The Working Papers are the foundation of the Centre's research output, underpinning many of the Centre's other publications. These high quality research papers are aimed at an academic and well-informed audience, contributing to ongoing discussion on a wide range of child-related issues. More than 100 Working Papers have been published to date, with recent and forthcoming papers covering the full range of the Centre's agenda. The Working Papers series incorporates the earlier series of Innocenti Occasional Papers (with sub-series), also available for download.
Economic collapse in the former Communist bloc led to soaring levels of child poverty in the 1990s. The effects of rising unemployment, under-employment and wage arrears were exacerbated by the erosion of state support for families with children as governments responded to a collapse in revenue. Since 1998, even the poorer countries of the bloc - those in South Eastern Europe and the CIS - have seen a return to economic growth. But have the benefits of growth been felt by children? Are child support policies being restored or restructured as economic conditions improve, and to what effect?
In this paper the situation of three EU countries that have recently experienced substantial but very different reforms of their systems to support families with children is analysed and compared: Austria, Spain and the United Kingdom. The structure of these systems is very different: Austria gives emphasis to universal benefits, Spain to tax concessions and the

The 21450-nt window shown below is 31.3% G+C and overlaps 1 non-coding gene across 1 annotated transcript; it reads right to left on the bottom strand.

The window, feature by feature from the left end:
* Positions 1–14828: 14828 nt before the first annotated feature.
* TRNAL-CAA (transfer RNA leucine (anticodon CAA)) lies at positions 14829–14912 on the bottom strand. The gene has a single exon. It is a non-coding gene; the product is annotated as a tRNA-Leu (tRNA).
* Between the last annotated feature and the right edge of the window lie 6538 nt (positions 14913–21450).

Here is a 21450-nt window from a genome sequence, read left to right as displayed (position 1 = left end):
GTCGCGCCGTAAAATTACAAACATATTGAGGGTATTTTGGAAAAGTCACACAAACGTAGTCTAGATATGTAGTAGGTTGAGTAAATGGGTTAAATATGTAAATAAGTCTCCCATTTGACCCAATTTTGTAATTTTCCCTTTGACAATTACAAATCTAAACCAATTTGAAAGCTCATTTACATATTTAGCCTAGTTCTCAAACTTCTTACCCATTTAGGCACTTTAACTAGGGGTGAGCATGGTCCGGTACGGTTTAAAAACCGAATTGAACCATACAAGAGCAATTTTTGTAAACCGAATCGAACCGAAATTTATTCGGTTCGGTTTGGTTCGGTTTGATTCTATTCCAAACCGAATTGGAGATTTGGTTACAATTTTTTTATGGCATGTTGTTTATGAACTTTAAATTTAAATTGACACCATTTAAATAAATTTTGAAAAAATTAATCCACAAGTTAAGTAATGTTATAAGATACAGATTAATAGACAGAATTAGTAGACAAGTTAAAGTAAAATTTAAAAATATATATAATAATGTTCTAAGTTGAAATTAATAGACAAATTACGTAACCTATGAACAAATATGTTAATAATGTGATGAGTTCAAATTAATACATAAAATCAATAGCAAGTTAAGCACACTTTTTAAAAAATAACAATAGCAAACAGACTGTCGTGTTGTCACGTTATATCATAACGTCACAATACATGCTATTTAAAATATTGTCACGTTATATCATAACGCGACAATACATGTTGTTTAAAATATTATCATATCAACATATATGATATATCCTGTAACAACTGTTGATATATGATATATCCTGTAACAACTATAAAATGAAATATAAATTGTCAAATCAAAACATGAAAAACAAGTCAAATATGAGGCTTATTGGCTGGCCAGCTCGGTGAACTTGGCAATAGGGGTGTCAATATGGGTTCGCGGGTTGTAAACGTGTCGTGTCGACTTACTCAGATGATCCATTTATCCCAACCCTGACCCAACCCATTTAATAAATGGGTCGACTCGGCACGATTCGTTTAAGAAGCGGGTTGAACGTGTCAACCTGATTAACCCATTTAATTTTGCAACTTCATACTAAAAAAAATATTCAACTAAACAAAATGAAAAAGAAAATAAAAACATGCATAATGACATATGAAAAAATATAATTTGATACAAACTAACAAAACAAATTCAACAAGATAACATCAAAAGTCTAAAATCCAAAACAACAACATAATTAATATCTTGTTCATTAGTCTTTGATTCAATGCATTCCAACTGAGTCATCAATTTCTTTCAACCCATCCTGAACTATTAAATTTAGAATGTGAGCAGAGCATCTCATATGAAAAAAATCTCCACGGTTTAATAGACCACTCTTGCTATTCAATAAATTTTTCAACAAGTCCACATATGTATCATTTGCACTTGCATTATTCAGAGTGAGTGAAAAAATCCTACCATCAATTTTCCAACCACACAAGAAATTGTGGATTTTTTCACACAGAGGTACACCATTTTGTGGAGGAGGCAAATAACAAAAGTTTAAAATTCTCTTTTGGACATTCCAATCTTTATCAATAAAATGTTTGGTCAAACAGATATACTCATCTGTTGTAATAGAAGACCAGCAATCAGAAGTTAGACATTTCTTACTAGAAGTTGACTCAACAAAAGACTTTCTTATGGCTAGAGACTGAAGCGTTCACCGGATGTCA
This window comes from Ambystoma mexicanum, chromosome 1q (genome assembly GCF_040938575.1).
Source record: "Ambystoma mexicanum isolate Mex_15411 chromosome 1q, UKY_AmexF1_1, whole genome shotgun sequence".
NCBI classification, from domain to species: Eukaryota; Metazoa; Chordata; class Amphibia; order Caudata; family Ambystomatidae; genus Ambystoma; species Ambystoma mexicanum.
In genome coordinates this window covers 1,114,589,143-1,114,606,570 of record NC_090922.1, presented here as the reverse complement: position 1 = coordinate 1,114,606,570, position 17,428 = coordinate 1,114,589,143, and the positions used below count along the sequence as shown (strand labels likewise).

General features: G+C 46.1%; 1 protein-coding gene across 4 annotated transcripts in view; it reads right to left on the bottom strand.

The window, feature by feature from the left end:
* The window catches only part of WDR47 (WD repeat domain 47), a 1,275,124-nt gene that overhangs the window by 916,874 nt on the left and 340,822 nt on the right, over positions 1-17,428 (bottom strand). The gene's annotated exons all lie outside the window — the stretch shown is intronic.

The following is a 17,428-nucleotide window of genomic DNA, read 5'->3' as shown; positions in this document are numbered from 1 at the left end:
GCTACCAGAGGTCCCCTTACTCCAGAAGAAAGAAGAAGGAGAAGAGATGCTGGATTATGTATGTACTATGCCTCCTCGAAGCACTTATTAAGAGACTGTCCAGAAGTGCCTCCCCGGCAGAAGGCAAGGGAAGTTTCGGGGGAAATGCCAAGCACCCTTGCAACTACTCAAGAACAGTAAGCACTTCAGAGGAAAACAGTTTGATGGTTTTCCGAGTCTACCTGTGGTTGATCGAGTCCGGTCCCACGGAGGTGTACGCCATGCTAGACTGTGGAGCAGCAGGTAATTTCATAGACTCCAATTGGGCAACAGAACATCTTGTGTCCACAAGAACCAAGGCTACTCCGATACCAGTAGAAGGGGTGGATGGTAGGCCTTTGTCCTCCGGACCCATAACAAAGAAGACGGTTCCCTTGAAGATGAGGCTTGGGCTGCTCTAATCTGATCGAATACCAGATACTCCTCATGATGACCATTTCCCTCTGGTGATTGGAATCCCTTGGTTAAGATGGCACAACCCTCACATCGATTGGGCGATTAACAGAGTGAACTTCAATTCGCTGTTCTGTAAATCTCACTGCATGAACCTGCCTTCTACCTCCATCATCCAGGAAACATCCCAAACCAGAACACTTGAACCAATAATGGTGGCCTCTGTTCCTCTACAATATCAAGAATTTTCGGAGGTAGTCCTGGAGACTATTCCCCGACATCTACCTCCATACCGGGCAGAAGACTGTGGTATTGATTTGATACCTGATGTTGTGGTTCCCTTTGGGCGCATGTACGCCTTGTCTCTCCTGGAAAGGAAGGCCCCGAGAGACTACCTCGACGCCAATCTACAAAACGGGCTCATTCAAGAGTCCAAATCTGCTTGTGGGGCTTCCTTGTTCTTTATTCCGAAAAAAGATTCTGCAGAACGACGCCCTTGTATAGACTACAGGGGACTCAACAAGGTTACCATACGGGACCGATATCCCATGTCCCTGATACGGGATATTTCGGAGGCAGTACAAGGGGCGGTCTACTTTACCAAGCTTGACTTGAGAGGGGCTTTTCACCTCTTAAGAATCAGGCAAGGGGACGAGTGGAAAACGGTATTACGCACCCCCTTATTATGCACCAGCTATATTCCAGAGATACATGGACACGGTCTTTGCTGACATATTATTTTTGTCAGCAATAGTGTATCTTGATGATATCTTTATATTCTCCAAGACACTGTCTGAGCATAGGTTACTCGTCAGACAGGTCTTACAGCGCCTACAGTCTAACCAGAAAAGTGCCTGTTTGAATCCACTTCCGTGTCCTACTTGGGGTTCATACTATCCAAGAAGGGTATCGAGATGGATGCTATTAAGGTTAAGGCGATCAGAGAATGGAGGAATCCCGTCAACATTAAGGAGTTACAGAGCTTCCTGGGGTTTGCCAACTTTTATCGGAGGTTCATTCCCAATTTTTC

United Kingdom to means-tested benefits. Basically, the recent reforms have reinforced these structures in each country while increasing the amount of public resources directed towards children. However, are the chosen strategies the most adequate for each country? What would have happened to the economic well-being of children if instead of reinforcing
the existing types of policies these countries had completely transformed the architecture of their systems in another direction? More concretely, what would be the effect on child poverty and on income distribution?
This paper documents levels and changes in child poverty rates in 12 OECD countries using data from the Luxembourg Income Study project, and focusing upon an analysis of the reasons for changes over the 1990s. The objective is to uncover the relative role of income transfers from the state in determining the magnitude and direction of change in child poverty rates, holding other demographic and labour market factors constant. As such the paper offers a cross-country overview of child poverty, changes in child poverty and the impact of public policy in North America and Europe.
This paper considers three groups of children affected by international migration: (i) children left behind by international labour migrants from the Philippines, Indonesia, and Thailand; (ii) children of Thai nationals in Japan; and (iii) children brought along by irregular migrants in Malaysia and Thailand. Based on the limited data available from published sources, the paper constructs preliminary estimates of numbers of children involved. It then synthesizes available evidence on problems and opportunities faced by the children, and on policies towards them.